Sackville Town Councillor Bill Evans says he’s “gobsmacked” by the news that the second phase of the town’s Lorne Street flood control project could cost nearly $6 million, twice as much as the $2.9 million in federal, provincial and municipal money set aside for it.
“The elephant in the room is finding out that something we thought — our consultants said — would be three million is six million,” Evans said during town council’s meeting on Tuesday.
He was commenting on a report from Town Engineer Dwayne Acton that the lowest bid on Phase II of the $2.9 million Lorne Street project came in at just over $5.9 million even after the town had made substantial reductions to its original plans.
Acton responded to Evans by saying that consultants Crandall Engineering of Moncton are reassessing the project to see if there are other options for draining flood waters from the Lorne Street area to the Tantramar River. He also defended Crandall’s original estimates of the project’s costs.
“It’s a huge unknown when you start digging in marsh,” Action said. “It was a very difficult project to gauge.”
Less ambitious plans
The town’s plans called for construction of two large retention ponds connected by deep drainage ditches that would discharge flood waters through a double-gated aboiteau into the Tantramar River at low tide. But last month, Acton said the town had eliminated the second, larger retention pond to stay within the $2.9 million budget.
To read about elimination of the second pond, click here.
To read about the town’s original plans for three ponds, click here.
Andrew Black was the only other councillor to comment on the doubling of costs for the Lorne Street project.
“Not to be too mean, but I would question the ability of the consultants to predict this, I mean it seems huge,” he said.
Black also wondered if Crandall Engineering would be paid additional fees “to re-do what they’ve already done.”
Acton answered that after a brief discussion, the consultants are re-looking at things. Chief Administrative Officer Phil Handrahan added that the project is complex.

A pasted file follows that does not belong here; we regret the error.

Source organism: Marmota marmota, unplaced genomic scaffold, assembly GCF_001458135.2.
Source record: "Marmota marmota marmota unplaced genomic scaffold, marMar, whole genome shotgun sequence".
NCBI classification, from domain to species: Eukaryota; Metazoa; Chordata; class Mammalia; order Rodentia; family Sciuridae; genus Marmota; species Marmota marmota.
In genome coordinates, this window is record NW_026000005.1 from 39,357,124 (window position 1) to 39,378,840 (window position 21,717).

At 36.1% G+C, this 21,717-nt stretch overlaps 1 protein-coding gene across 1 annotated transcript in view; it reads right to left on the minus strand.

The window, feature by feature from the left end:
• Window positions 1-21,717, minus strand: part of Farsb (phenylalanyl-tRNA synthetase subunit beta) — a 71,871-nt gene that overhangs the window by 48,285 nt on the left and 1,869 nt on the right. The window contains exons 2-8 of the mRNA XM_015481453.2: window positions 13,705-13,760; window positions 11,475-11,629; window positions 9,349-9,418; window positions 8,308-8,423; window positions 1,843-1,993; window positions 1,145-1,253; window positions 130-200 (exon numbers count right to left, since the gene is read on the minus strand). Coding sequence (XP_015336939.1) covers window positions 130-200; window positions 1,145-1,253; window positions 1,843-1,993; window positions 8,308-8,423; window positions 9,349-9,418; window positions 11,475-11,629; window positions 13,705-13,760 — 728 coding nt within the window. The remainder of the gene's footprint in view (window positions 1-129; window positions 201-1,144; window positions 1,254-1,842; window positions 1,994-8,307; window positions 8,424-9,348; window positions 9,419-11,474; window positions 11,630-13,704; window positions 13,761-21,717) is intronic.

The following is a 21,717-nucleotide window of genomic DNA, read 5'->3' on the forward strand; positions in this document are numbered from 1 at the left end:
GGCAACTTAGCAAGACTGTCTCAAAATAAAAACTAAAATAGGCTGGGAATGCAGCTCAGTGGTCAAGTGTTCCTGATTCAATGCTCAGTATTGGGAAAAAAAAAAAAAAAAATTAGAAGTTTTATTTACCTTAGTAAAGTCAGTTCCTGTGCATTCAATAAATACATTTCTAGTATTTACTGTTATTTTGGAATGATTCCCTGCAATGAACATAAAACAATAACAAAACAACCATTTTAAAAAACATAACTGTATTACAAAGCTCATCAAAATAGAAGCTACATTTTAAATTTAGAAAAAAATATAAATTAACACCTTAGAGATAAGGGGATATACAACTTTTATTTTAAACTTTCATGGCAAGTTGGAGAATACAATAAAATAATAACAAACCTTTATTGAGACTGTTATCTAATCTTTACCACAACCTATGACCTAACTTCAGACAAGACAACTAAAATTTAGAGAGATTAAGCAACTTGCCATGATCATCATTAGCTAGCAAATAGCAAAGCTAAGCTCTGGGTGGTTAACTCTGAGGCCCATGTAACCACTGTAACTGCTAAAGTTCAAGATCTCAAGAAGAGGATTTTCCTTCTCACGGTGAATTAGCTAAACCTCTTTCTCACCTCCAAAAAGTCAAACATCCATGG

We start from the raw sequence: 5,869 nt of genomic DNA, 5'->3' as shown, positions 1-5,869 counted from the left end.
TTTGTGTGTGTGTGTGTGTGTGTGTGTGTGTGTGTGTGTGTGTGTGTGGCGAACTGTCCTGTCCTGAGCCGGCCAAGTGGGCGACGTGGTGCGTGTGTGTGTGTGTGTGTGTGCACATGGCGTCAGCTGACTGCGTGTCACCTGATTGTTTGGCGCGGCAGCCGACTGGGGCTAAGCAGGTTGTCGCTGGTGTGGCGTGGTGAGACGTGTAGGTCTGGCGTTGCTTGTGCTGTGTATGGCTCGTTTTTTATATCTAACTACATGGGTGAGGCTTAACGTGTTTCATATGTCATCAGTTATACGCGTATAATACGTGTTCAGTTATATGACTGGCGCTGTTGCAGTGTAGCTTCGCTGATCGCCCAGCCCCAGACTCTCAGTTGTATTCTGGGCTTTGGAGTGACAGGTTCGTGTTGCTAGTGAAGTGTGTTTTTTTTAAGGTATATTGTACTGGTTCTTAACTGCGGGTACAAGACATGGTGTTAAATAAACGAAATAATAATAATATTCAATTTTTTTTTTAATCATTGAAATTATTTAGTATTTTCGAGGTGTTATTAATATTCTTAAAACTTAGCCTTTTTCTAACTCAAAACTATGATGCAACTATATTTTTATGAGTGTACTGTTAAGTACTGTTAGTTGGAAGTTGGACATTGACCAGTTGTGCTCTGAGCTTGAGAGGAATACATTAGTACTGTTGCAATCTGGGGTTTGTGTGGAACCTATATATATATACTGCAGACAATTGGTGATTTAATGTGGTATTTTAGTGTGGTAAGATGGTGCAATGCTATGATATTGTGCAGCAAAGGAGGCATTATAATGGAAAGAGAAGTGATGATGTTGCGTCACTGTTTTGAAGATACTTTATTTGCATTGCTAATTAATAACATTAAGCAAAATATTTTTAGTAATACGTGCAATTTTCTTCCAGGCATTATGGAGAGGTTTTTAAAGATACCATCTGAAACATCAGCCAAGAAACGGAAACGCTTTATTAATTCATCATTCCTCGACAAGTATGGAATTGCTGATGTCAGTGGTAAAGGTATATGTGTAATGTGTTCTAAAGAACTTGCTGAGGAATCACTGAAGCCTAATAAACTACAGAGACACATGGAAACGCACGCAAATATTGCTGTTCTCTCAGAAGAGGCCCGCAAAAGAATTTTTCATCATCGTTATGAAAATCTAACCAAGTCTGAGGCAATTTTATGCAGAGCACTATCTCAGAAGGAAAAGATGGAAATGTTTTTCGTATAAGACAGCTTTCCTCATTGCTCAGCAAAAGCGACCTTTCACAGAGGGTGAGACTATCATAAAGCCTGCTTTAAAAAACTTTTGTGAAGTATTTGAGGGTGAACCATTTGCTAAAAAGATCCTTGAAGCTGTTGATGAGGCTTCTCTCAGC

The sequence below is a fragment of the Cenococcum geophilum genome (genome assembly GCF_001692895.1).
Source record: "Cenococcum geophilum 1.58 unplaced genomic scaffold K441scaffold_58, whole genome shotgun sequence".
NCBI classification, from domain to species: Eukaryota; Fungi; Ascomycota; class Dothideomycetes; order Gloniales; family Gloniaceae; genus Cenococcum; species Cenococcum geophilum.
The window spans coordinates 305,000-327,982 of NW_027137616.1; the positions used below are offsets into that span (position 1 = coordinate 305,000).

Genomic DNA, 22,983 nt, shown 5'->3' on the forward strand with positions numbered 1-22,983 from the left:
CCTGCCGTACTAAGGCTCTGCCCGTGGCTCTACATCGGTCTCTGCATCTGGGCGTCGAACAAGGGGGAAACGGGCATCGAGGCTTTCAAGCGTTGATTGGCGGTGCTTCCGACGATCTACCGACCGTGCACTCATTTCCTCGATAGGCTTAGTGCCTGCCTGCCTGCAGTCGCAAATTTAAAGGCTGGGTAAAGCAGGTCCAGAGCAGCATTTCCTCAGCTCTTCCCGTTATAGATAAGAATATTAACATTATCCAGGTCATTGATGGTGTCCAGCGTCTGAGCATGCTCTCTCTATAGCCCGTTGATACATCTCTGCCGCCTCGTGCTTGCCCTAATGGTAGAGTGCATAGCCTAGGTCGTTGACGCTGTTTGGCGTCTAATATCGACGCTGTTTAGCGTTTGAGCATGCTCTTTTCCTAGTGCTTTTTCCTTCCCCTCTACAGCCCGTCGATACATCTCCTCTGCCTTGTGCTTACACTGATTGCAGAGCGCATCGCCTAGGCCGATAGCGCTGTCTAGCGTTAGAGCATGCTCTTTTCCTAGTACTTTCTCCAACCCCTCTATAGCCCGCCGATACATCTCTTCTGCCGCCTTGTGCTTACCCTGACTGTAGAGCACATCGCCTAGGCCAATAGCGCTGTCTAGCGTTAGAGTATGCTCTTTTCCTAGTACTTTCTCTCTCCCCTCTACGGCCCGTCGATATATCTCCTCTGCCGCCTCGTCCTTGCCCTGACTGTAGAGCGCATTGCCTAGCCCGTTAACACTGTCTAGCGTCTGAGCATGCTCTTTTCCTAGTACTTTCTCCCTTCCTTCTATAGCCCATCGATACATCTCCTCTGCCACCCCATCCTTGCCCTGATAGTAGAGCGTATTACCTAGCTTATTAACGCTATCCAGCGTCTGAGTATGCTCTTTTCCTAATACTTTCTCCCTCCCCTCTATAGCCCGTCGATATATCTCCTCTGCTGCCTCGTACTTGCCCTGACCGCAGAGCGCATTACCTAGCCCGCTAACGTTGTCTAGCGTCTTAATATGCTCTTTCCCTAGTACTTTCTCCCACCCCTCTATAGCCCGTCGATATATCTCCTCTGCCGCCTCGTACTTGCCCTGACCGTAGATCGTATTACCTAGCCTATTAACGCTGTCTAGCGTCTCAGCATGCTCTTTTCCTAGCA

“We need to allow the consultants the time to work with staff to see what options can exist,” Handrahan said, “and as soon as we have a better idea, we’ll bring something back and hopefully have some answers at that time. To try and answer questions here tonight, is really just speculating unfairly.”
The following exchange occurred when Black persisted:
Councillor Black: “I would hope that the consultants would come back with many options. I mean is it possible that this Phase II just doesn’t happen? Is Phase I enough? Anyway, it would be nice to see many options potentially just to give some sense of where we’re at, where we’re going to go.”
CAO Handrahan: “There will be as many options as is reasonable and feasible to bring back to council and, at the end of the day, council will be the ones to determine whether or not something goes ahead or doesn’t go ahead and at what cost.”
To read earlier coverage of Phases I and II of the Lorne Street project, click here.
Aside from eliminating the second water retention pond from its tender for Phase II, the town also eliminated construction of the large ditch and control structure that would funnel water from the first retention pond south of St. James Street under Charles Street on its way to culverts under the CN Rail tracks. According to town Treasurer Michael Beal, the $200,000 still left over from Phase I of the Lorne Street project could be applied to the Charles Street crossing.